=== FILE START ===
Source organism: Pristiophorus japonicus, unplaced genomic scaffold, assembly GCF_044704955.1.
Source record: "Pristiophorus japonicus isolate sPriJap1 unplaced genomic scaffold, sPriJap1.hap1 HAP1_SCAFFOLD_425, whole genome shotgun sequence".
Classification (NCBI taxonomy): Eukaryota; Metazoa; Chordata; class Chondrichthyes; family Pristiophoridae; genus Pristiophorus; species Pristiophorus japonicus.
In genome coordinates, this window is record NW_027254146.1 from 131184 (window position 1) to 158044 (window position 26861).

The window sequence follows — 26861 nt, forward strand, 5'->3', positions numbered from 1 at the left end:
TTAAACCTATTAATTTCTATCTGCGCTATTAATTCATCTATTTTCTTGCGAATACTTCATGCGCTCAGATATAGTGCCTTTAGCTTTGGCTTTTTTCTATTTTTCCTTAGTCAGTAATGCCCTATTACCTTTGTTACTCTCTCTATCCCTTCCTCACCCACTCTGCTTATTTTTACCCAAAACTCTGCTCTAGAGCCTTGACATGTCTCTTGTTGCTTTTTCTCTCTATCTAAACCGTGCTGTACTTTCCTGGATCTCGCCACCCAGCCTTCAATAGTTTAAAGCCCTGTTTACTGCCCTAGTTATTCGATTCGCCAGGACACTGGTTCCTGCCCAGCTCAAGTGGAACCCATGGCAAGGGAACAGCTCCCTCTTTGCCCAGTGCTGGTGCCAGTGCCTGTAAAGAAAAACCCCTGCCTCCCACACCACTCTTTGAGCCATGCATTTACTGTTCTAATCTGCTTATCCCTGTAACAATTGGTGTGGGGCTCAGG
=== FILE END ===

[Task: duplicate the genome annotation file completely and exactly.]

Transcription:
Source organism: Pristiophorus japonicus, unplaced genomic scaffold, assembly GCF_044704955.1.
Source record: "Pristiophorus japonicus isolate sPriJap1 unplaced genomic scaffold, sPriJap1.hap1 HAP1_SCAFFOLD_425, whole genome shotgun sequence".
Classification (NCBI taxonomy): Eukaryota; Metazoa; Chordata; class Chondrichthyes; family Pristiophoridae; genus Pristiophorus; species Pristiophorus japonicus.
In genome coordinates, this window is record NW_027254146.1 from 131184 (window position 1) to 158044 (window position 26861).

The window sequence follows — 26861 nt, forward strand, 5'->3', positions numbered from 1 at the left end:
TTAAACCTATTAATTTCTATCTGCGCTATTAATTCATCTATTTTCTTGCGAATACTTCATGCGCTCAGATATAGTGCCTTTAGCTTTGGCTTTTTTCTATTTTTCCTTAGTCAGTAATGCCCTATTACCTTTGTTACTCTCTCTATCCCTTCCTCACCCACTCTGCTTATTTTTACCCAAAACTCTGCTCTAGAGCCTTGACATGTCTCTTGTTGCTTTTTCTCTCTATCTAAACCGTGCTGTACTTTCCTGGATCTCGCCACCCAGCCTTCAATAGTTTAAAGCCCTGTTTACTGCCCTAGTTATTCGATTCGCCAGGACACTGGTTCCTGCCCAGCTCAAGTGGAACCCATGGCAAGGGAACAGCTCCCTCTTTGCCCAGTGCTGGTGCCAGTGCCTGTAAAGAAAAACCCCTGCCTCCCACACCACTCTTTGAGCCATGCATTTACTGTTCTAATCTGCTTATCCCTGTAACAATTGGTGTGGGGCTCAGG